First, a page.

Author Archives: Miri

Words of Wisdom About Our Beloved Republic

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Frank Capra

In a recent issue of Imprimis, Professor John Marini of the University of Nevada, Reno, wrote about filmmaker Frank Capra and “his” America. Marini’s article provides us with some pertinent words of wisdom:

. . . when they [U.S. citizens of 1858] look through the old Declaration of Independence they find that those old men [our Founding Fathers] say that “We hold these truths to be self-evident, that all men are created equal,” and then they feel that that moral sentiment taught in that day evidences their relation to those men, that it is the father of all moral principles in them, and that they have a right to claim it as though they were blood of the blood, and flesh of the flesh of the men who wrote that Declaration, and so they are. That is the electric cord in that Declaration that links the hearts of patriotic and liberty-loving men together, that will link those patriotic hearts as long as the love of freedom exists in the minds of men throughout the world.    Abraham Lincoln

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Obama Does It Again–Disses the USA

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Thanks to the Gateway Pundit, we learn that once again Obama has trash-talked his own (alleged) country, this time at the “Summit of the Americas”:

I am the first one to acknowledge that America’s application to concern around human rights has not always been consistent. And, I’m certainly mindful that there are dark chapters in our own history in which we have not always observed the principles and ideals upon which the country was founded.

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April 15th Musings

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Today is notable for two reasons: It’s Tax Day and it’s also the 150th anniversary of the death by assassination of President Abraham Lincoln. Whether there’s a symbolic nexus between those two distinctions, I leave it up to readers to decide.

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Maya Angelou’s Words?

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Beginning as early as 2001, according to my research, perhaps even before, this quote by writer/illustrator Joan Walsh Anglund began to be falsely attributed to Maya Angelou:

A bird doesn’t sing because he has an answer–he sings because he has a song.

Barack Obama himself famously and falsely attributed Ms. Anglund’s words to Maya Angelou.

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A bird doesn’t sing because it has an answer, it sings because it has a song.

The above quote was posted on Maya Angelou’s facebook page without attribution on November 23, 2013. That same year, she was interviewed and she repeated the quote, without attribution, as if those were her own words. An op-ed in the New York Times was too cute by half to claim that this was not a case of plagiarism:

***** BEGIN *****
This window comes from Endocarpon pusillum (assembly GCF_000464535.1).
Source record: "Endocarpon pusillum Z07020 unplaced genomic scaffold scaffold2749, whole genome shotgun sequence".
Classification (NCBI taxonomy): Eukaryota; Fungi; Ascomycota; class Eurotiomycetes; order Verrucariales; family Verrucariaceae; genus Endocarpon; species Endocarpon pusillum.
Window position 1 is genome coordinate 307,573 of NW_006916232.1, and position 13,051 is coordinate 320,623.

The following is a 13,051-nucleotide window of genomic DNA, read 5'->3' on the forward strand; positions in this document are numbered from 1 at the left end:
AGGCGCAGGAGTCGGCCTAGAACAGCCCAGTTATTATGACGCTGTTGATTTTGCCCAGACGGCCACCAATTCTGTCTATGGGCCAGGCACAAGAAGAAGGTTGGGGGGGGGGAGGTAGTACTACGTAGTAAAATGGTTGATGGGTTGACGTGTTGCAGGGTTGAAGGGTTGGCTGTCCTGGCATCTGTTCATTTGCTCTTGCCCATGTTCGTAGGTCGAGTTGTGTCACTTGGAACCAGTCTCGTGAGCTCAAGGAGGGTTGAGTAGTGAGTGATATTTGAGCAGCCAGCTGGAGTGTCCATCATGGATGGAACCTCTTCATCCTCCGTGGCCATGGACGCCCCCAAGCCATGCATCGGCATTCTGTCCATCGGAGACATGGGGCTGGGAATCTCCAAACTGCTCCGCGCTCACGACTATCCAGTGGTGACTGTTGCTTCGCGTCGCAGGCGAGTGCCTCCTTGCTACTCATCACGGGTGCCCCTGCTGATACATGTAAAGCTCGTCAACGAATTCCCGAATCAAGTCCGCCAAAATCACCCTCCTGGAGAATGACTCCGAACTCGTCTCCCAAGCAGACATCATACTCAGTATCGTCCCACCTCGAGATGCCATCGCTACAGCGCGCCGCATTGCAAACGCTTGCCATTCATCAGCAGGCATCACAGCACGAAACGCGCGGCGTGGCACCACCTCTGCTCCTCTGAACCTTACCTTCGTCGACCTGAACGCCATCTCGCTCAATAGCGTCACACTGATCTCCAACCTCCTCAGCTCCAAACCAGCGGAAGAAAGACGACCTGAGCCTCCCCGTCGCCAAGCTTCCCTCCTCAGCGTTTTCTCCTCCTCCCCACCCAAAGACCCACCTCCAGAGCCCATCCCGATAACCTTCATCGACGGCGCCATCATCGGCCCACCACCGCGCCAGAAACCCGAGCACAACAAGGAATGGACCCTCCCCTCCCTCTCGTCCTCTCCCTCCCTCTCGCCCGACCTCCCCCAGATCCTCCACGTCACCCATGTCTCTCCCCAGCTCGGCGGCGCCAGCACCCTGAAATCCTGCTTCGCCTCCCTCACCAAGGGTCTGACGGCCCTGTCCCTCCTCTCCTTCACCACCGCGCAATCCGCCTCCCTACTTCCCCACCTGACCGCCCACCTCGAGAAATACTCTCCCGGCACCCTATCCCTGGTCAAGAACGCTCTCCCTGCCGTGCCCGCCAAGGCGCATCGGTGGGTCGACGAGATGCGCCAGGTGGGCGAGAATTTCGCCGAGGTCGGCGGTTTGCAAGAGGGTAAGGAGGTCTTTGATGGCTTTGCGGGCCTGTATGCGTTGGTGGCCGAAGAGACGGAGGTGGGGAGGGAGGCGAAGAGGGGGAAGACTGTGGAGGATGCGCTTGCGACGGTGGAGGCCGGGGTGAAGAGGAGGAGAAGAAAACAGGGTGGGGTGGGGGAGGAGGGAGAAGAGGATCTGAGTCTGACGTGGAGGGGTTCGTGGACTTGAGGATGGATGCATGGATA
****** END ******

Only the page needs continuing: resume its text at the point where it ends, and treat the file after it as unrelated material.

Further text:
… it doesn’t seem that Ms. Angelou, who died last year, claimed the words as her own.

“It doesn’t seem?” Well, I beg to differ. Things are not always as some would wish them to seem to be.

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Mandatory Voting: Do As Obama Says, Not As He Does.

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Recently Barack Obama shared more of his “wisdom” with the world:

Asked how to offset the influence of big money in politics, President Barack Obama suggested it’s time to make voting a requirement.

“Other countries have mandatory voting,” Obama said …

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Happy Easter. He Is Risen.

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Today is a day of great joy:

After Jesus was crucified, Joseph of Arimathea had Christ’s body placed in his own tomb. A large stone covered the entrance and soldiers guarded the sealed tomb. On the third day, a Sunday, several women went to the tomb at dawn to anoint the body of Jesus.

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April Fools’ Day 2015

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Today is April Fools’ Day. Let’s have some fun. This link goes to a site that lists the 100 top April Fools’ Day hoaxes.  For example, this is the number one hoax, in their opinion:

April 1, 1957: The respected BBC news show Panorama announced that thanks to a very mild winter and the virtual elimination of the dreaded spaghetti weevil, Swiss farmers were enjoying a bumper spaghetti crop. It accompanied this announcement with footage of Swiss peasants pulling strands of spaghetti down from trees. Huge numbers of viewers were taken in. Many called the BBC wanting to know how they could grow their own spaghetti tree. To this the BBC diplomatically replied, “place a sprig of spaghetti in a tin of tomato sauce and hope for the best.” Even the director-general of the BBC later admitted that after seeing the show he checked in an encyclopedia to find out if that was how spaghetti actually grew (but the encyclopedia had no information on the topic). The broadcast remains, by far, the most popular and widely acclaimed April Fool’s Day hoax ever, making it an easy pick for number one.

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